‘Hornet’s Nest’ buzzes with conspiratorial suspense

The Girl Who Kicked the Hornet’s Nest is the third and final novel in Stieg Larsson’s Millennium trilogy, published posthumously and translated from the Swedish by Reg Keeland. Whether or not you have read any of the countless other reviews about this book, you should know that this one avoids discussing the eating habits of any of Larsson’s characters. Yes, they drink too much coffee and Swedish sandwiches sound disgusting (cheese, marmalade and avocados anyone?), but others have already covered these topics a little too thoroughly. Sorry to disappoint.

The series tells the story of the antisocial hacker Lisbeth Salander. In the first novel The Girl with the Dragon Tattoo, she teams up with Mikael Blomkvist, financial journalist for Millennium magazine, to solve a 40-year-old missing persons case that turns into a sadistically violent situation. The Girl Who Played with Fire follows with a devilish twist when two of Mikael’s colleagues are murdered and Lisbeth is the main suspect. It turns out that the murder is only part of a much larger conspiracy involving the Swedish government and a shady figure named Zalachenko, later revealed as Lisbeth’s father.

Hornet’s Nest starts right where Fire left off, with Lisbeth suffering from multiple gunshot wounds courtesy of her criminal father. Still under suspicion for the murders, she wants revenge for the injustices she suffered at the hands of her father and the Swedish government. Mikael pursues the truth behind Lisbeth’s story and attempts to correct the negative image of her painted by the media. He’s not alone in his efforts, though, as previous characters come back to aid the heroine.

Erika Berger, Mikael’s best friend, is given a more prominent role this time around, becoming more than just an occasional partner. Her departure from Millennium magazine, a complication introduced in the previous novel, is fleshed out as yet another suspenseful side plot involving a potentially dangerous stalker. Though at times the side plot does detract from the main storyline, Erika’s troubles also contribute to the overall sense of unease throughout the novel.

Brutal violence perpetrated by both sides, as well as strong female protagonists in an oppressively male-dominated atmosphere, make Hornet’s Nest a familiar read for fans of the series. Mikael continues his casual love affairs, Larsson’s way of reminding us that all men are slightly misogynistic. And no Millennium novel is complete without plenty of vile men in positions of power. Peter Teleborian, introduced in the previous novels as the doctor responsible for keeping Salander in restraints and sedated during her time at a children’s psychiatric clinic, earns a significant role in the narrative.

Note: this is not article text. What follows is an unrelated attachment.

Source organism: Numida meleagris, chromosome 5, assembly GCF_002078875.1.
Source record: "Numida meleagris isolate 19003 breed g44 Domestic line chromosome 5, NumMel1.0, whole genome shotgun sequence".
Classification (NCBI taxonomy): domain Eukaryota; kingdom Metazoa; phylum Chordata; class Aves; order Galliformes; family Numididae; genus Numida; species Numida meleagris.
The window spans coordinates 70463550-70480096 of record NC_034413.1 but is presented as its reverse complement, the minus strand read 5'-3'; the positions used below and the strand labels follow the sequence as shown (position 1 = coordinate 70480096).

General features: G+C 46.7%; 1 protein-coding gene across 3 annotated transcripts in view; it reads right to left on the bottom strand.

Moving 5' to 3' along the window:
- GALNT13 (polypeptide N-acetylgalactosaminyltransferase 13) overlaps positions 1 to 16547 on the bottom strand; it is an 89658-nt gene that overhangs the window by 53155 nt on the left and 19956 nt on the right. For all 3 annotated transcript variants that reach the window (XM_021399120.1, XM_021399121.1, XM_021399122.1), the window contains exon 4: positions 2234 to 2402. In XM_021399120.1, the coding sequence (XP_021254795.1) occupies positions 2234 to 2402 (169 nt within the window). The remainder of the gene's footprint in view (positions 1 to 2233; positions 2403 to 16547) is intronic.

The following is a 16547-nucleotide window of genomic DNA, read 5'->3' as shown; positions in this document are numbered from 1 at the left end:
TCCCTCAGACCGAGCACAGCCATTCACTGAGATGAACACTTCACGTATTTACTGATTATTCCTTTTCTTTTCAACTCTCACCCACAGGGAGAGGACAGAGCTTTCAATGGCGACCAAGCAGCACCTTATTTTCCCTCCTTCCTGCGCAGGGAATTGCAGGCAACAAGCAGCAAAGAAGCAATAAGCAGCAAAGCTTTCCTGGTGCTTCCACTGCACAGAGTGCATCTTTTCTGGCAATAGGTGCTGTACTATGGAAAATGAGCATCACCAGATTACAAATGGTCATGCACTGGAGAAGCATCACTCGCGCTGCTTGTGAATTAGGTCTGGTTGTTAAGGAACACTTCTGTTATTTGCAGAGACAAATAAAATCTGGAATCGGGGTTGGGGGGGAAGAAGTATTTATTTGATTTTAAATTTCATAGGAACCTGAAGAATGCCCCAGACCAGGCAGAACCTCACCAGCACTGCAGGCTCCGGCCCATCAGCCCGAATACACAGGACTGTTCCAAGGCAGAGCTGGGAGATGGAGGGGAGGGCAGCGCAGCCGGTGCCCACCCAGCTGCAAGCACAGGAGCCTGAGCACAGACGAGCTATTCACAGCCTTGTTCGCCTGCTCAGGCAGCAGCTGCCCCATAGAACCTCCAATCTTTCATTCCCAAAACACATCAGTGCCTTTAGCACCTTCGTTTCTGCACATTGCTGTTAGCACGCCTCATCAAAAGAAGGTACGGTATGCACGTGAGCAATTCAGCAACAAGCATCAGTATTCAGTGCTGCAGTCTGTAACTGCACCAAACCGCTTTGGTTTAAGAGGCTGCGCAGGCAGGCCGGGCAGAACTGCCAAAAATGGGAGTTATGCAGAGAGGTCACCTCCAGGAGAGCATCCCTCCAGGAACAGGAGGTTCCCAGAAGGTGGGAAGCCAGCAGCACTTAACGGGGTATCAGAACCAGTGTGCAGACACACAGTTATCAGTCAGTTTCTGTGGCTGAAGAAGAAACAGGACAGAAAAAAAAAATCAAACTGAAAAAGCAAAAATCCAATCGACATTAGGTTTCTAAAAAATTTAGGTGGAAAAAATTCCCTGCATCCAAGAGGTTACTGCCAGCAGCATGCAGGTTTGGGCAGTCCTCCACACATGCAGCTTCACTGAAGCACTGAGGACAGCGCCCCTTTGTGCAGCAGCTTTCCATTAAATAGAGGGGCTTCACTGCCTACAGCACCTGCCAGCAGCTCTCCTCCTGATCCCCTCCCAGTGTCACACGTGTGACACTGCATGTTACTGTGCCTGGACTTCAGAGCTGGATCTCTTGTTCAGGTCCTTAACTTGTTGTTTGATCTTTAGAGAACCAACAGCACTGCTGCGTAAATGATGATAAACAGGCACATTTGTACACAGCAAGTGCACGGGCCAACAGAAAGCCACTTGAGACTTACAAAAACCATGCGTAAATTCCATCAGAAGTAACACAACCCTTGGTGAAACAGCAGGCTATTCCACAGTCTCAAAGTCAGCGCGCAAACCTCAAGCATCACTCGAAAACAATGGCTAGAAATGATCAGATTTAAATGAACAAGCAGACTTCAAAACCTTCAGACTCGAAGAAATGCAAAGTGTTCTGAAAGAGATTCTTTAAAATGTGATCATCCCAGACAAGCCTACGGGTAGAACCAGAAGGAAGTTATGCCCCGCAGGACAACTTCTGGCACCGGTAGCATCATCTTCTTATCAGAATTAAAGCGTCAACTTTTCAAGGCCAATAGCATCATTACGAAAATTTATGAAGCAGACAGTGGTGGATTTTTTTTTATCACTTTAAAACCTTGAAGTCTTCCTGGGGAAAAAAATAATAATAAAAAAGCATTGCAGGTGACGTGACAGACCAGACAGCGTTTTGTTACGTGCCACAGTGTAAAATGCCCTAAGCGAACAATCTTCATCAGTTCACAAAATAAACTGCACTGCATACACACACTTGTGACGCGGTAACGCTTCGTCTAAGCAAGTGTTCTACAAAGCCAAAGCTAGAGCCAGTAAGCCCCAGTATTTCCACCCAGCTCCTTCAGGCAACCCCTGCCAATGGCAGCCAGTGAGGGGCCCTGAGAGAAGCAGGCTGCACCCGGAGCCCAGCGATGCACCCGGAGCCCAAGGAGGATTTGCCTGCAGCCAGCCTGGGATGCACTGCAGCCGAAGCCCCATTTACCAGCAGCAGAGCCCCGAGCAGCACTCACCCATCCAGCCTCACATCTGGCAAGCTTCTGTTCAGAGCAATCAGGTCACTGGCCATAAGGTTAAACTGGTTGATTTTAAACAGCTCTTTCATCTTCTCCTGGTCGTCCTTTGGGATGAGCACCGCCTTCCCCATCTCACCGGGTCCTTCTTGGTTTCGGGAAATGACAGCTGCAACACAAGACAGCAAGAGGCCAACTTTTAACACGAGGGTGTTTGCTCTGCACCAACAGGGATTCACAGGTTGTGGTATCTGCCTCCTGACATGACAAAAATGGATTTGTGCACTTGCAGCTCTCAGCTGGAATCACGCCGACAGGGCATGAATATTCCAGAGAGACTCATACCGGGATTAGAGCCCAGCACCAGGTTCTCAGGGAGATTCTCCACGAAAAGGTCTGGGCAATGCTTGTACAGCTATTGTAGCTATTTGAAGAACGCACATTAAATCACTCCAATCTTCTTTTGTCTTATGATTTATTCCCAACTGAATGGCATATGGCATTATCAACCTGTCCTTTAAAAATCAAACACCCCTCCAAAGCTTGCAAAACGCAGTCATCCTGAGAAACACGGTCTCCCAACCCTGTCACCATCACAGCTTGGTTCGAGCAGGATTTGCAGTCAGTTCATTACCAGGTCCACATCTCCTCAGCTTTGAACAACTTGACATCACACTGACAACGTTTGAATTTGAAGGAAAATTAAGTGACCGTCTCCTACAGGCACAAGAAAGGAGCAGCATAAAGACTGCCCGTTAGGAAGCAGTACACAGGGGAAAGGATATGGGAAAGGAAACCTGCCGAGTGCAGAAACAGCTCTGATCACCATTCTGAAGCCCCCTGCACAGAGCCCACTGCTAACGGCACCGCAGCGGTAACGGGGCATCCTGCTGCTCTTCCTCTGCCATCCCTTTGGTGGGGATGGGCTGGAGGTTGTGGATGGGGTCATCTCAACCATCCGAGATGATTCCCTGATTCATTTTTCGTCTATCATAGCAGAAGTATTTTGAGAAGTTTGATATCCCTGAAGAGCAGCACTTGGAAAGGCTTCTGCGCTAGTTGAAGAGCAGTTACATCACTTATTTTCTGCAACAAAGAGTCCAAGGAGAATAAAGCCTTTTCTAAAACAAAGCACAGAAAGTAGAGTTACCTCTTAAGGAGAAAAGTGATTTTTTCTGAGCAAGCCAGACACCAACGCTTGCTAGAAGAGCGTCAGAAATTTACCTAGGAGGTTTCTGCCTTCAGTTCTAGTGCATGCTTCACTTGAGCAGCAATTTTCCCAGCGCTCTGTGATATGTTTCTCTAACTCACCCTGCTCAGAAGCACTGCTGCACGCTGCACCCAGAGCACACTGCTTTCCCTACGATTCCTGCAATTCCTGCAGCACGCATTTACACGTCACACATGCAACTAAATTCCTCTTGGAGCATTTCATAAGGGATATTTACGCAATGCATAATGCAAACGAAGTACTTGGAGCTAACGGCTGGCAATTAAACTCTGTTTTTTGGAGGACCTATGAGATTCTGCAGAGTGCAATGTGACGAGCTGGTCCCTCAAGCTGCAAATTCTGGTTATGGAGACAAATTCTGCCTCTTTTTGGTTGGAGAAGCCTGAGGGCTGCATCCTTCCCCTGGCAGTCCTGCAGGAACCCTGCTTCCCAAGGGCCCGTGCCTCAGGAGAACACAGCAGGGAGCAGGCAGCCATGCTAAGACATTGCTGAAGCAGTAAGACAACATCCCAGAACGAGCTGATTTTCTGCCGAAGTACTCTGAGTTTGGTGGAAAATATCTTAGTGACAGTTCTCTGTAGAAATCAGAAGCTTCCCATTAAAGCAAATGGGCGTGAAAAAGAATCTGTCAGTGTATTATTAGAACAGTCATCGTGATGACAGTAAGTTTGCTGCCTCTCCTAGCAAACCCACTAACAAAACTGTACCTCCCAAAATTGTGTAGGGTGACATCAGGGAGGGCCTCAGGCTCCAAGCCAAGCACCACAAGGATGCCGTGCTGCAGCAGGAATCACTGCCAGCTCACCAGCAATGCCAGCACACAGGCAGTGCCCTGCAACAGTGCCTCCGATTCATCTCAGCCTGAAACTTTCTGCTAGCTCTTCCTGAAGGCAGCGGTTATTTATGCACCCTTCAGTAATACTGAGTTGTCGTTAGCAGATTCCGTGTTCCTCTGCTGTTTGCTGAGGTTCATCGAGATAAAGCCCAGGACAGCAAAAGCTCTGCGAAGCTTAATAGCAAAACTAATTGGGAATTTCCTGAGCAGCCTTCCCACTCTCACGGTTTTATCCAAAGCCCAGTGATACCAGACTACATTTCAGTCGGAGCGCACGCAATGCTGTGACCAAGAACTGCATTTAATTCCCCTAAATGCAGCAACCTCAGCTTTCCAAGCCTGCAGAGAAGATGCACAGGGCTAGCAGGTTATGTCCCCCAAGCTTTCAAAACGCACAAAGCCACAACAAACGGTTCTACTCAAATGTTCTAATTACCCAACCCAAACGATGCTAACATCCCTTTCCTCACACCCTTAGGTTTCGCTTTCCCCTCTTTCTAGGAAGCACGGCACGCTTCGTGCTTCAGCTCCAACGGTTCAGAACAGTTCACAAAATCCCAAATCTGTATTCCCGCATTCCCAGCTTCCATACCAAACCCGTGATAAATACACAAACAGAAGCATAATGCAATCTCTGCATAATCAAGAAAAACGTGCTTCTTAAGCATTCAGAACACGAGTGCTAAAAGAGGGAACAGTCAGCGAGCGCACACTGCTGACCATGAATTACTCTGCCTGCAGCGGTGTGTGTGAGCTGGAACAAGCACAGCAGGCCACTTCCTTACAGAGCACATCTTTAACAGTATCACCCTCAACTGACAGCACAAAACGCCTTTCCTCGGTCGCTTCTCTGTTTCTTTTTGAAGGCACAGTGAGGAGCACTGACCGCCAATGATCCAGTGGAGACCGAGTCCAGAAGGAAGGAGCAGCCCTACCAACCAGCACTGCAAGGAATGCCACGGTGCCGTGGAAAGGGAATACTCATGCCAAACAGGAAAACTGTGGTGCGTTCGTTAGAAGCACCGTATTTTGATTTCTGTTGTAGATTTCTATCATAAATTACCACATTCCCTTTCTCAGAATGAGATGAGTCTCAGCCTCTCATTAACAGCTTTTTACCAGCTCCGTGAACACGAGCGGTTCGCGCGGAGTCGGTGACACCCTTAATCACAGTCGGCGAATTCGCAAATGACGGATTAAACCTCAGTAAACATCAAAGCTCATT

Paced slower than the previous two novels, the third nonetheless provides a thrilling read. The in-depth descriptions of Swedish government, police organizations and politics may seem a bit daunting at first, but they soon prove vital to the story. Packed into the first half of the book, the long-winded descriptions allow the events leading into the conclusion to unravel at full speed with few pauses for explanation. Don’t worry about forgetting key plot points, though. Larsson’s characters are fond of recapping major events to the point of redundancy.

Unfortunately, deepening the storyline takes up a number of pages and consequently, Lisbeth’s voice is often lacking from the narrative. There is plenty of talk about her from other characters, but the insights into her thoughts that made the first two novels so intriguing are much rarer in the third. She seems so preoccupied with hating her father, among others, that we never really understand what she thinks about her life being made so public by the murder investigation. For someone so guarded about her private life, she is strangely indifferent about it.

With its near-constant suspense and hefty length (over 500 pages), The Girl Who Kicked the Hornet’s Nest is worthwhile but significantly time-consuming read. If it appeals to you, I would recommend saving it for a vacation when you can devote full attention to Larsson’s brilliant conclusion to his bestselling series.

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